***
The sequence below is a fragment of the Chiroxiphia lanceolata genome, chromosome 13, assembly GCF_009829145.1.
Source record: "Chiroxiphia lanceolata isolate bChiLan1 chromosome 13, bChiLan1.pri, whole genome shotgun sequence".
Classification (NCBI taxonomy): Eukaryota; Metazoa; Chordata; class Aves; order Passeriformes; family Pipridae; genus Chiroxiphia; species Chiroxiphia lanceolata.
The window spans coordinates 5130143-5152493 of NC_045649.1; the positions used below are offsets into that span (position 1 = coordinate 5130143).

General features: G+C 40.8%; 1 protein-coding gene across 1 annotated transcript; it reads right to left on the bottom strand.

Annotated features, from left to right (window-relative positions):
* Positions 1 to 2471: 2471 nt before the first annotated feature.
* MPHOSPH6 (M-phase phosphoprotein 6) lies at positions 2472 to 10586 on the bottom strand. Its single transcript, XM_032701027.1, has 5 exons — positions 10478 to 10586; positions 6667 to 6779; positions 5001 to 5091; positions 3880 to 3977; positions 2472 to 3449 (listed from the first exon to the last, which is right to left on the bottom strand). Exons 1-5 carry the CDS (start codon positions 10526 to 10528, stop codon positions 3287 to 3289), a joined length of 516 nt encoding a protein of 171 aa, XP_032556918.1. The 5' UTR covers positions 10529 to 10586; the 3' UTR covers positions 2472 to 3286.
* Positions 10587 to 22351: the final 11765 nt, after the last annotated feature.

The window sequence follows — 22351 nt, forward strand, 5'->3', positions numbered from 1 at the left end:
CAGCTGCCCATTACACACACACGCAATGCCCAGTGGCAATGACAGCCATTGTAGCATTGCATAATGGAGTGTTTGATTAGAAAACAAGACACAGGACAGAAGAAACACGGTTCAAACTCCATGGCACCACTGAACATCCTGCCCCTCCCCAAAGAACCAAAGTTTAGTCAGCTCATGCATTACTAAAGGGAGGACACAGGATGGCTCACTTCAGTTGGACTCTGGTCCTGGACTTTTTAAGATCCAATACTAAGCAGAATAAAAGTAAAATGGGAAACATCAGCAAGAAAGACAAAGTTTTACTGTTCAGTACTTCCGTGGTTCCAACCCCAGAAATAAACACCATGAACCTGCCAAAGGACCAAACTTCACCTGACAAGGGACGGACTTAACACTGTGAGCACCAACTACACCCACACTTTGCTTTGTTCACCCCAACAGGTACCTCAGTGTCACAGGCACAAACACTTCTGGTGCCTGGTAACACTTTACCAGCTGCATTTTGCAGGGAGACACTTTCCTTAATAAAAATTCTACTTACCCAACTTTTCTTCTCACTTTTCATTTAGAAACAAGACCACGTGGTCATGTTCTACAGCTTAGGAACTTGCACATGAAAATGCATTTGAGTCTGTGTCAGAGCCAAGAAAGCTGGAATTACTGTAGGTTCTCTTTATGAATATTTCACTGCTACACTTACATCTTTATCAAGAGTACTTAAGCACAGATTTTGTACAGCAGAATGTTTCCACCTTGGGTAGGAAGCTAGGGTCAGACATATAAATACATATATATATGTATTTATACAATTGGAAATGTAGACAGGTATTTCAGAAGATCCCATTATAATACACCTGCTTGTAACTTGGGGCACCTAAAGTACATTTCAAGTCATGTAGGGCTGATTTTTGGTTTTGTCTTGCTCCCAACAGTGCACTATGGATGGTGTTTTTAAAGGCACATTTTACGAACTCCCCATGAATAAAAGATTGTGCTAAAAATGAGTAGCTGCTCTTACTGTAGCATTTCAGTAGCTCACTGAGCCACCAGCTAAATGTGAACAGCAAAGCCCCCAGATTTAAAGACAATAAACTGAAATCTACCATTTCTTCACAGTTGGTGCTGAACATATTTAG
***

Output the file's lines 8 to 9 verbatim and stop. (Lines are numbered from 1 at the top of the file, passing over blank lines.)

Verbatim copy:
* MPHOSPH6 (M-phase phosphoprotein 6) lies at positions 2472 to 10586 on the bottom strand. Its single transcript, XM_032701027.1, has 5 exons — positions 10478 to 10586; positions 6667 to 6779; positions 5001 to 5091; positions 3880 to 3977; positions 2472 to 3449 (listed from the first exon to the last, which is right to left on the bottom strand). Exons 1-5 carry the CDS (start codon positions 10526 to 10528, stop codon positions 3287 to 3289), a joined length of 516 nt encoding a protein of 171 aa, XP_032556918.1. The 5' UTR covers positions 10529 to 10586; the 3' UTR covers positions 2472 to 3286.
* Positions 10587 to 22351: the final 11765 nt, after the last annotated feature.